I managed to turn mine inside out, and for the second try I even succeeded to line them up (close-enough to) perfectly. As for the “lace”…well, that I mucked up totally. It took me about 45 minutes to turn it inside out, just to find out that I sewed the wrong sides together and now the seam allowances where the bits were joined together are on the right side. Oh well… Once I figure out what I’m gonna do with it, I will show you how it all turned out!

In the meantime you can already check out Marijana’s beautiful indigo dyed #usedtobeatablecloth dress. She used a similar tablecloth to the one I made my first dress out of, and she managed to transform it stunningly!

Advertisements
Standard

11 thoughts on “#usedtobeatablecloth: The construction

  1. Talk about keeping us in suspense! I can’t wait to see this, especially now there’s tulle.

    The bodice is lovely: it’s an interesting design and you’ve drafted well. I love the placement of the embroidery close to the waist. How much fun is this project!

    • Thank you! I agree, it is really fun because everybody interprets the idea totally differently! I’m so excited that I’ve dropped my camera and bent the lens today!… 😦 That should not delay the delivery of photos though. 😉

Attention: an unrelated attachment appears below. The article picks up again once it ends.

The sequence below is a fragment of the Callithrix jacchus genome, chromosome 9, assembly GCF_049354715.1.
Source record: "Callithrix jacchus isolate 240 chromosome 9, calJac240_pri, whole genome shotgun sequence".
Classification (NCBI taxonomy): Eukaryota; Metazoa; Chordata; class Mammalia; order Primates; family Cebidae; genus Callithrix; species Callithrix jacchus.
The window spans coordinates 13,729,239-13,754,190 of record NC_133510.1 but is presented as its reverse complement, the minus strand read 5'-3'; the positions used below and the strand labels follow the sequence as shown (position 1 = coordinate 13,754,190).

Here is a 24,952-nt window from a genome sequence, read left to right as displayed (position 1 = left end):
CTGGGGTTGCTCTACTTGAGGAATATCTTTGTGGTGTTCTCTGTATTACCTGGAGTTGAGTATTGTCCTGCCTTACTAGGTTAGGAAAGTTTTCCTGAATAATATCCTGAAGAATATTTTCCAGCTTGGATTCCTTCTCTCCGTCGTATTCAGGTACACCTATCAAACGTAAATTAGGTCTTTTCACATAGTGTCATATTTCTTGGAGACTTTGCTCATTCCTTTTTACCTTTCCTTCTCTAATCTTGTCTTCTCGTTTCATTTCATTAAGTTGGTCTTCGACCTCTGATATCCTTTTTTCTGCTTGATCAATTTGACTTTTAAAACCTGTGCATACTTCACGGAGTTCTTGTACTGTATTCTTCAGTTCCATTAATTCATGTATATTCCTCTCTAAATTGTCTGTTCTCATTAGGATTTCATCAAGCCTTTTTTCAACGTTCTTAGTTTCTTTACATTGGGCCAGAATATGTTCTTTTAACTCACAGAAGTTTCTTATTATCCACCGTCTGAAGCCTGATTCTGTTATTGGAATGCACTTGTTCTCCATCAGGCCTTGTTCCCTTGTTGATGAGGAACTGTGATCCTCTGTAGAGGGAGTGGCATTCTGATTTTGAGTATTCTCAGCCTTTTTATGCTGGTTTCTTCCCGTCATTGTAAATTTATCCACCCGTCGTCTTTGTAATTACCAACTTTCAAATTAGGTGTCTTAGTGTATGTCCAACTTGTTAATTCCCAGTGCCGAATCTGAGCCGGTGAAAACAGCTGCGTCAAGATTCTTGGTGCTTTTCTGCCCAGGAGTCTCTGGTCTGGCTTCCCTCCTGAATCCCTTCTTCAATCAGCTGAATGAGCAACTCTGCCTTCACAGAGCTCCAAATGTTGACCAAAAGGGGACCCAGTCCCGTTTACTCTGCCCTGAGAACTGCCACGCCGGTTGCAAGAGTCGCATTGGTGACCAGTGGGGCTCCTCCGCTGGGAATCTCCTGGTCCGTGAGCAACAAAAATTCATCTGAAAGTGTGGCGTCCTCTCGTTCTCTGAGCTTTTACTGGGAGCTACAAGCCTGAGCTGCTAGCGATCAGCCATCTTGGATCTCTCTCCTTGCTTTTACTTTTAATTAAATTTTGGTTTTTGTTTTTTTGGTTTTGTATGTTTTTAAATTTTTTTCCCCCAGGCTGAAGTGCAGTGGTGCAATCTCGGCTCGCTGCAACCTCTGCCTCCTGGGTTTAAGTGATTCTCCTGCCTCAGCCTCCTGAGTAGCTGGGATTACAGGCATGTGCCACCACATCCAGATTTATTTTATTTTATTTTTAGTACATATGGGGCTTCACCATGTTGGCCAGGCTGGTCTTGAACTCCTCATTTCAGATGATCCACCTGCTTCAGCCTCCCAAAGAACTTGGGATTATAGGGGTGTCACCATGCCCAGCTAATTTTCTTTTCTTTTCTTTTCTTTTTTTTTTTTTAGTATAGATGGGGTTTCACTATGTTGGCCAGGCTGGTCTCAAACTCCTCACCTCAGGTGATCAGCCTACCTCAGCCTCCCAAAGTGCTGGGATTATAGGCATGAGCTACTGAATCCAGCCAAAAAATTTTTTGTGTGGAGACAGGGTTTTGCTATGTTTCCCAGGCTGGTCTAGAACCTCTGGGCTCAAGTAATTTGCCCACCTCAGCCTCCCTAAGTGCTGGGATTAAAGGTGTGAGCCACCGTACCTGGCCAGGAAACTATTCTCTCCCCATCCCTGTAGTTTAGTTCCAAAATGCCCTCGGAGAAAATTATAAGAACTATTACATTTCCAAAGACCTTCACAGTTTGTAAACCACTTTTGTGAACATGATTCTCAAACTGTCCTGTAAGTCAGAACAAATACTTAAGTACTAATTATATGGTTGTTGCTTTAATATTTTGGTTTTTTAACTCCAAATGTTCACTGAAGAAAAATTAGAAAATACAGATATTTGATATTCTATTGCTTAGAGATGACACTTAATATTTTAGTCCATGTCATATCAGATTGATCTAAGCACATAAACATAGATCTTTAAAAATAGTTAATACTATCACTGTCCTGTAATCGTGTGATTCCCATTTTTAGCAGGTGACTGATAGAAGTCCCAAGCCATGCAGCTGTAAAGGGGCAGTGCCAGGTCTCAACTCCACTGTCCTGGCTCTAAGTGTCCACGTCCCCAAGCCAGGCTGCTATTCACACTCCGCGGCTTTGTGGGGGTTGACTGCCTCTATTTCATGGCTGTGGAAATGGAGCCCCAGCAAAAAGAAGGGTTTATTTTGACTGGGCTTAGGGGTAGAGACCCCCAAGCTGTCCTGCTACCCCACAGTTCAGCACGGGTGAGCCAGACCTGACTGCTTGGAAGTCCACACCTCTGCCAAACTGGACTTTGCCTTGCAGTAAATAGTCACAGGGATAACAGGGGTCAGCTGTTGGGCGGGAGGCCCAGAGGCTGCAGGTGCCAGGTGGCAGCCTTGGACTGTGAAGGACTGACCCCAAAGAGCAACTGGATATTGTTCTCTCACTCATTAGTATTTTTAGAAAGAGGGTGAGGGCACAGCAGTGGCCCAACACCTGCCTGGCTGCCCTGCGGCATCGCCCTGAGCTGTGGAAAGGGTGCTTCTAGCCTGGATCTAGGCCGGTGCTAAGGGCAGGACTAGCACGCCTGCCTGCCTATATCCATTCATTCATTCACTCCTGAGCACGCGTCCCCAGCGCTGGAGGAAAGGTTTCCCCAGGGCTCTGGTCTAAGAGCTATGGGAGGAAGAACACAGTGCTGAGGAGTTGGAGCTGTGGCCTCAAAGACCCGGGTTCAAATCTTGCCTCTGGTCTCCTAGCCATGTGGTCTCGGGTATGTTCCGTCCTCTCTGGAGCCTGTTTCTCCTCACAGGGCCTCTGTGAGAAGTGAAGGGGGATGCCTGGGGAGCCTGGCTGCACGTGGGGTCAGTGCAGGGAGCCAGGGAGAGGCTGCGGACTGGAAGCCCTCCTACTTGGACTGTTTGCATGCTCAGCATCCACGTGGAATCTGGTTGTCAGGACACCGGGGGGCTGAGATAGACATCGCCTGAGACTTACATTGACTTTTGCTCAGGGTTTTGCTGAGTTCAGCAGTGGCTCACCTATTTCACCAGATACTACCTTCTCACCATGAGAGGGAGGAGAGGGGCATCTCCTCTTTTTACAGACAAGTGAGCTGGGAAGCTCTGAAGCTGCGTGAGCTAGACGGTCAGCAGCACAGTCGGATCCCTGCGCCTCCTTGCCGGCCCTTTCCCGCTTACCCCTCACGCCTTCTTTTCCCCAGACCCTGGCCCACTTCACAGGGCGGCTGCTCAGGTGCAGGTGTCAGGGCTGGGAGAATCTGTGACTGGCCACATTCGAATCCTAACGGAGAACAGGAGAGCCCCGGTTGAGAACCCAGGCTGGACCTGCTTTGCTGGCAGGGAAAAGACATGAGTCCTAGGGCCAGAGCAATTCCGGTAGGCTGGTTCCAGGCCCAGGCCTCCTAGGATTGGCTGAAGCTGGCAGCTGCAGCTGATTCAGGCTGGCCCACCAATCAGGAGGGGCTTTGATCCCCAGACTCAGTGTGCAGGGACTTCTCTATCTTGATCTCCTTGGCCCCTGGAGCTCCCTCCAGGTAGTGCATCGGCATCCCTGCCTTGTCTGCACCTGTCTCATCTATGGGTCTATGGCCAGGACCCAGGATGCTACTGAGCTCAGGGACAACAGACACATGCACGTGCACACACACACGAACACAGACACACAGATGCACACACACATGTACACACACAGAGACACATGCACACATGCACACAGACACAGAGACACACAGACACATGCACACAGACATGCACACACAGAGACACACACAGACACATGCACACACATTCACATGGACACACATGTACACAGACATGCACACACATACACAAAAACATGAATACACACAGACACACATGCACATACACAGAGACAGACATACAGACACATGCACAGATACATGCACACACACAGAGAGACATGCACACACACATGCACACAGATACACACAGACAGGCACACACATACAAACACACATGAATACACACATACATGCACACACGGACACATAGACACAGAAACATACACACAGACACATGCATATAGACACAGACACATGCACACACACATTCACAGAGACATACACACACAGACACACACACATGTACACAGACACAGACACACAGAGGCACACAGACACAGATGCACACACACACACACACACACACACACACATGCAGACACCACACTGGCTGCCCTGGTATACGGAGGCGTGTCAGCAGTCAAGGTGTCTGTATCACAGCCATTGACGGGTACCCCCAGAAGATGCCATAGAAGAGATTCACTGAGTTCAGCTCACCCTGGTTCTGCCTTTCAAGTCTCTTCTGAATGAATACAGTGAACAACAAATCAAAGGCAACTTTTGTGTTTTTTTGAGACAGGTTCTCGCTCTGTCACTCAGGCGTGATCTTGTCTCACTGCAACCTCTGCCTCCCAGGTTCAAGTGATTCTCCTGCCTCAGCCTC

• I honestly didn’t mean to, I just thought I would share some “in the making” shots that I don’t usually do. 🙂 I promise it won’t be long now!

    • No, thank you for taking part! 🙂 I agree, as far as I know there are 3 finished garments and they all look totally different. It’s so exciting!

  2. Pingback: #usedtobeatablecloth: The reveal! | The Secret Costumier

Leave a Reply

Fill in your details below or click an icon to log in:

WordPress.com Logo

You are commenting using your WordPress.com account. Log Out / Change )

Twitter picture

You are commenting using your Twitter account. Log Out / Change )

Facebook photo

You are commenting using your Facebook account. Log Out / Change )

Google+ photo

You are commenting using your Google+ account. Log Out / Change )

Connecting to %s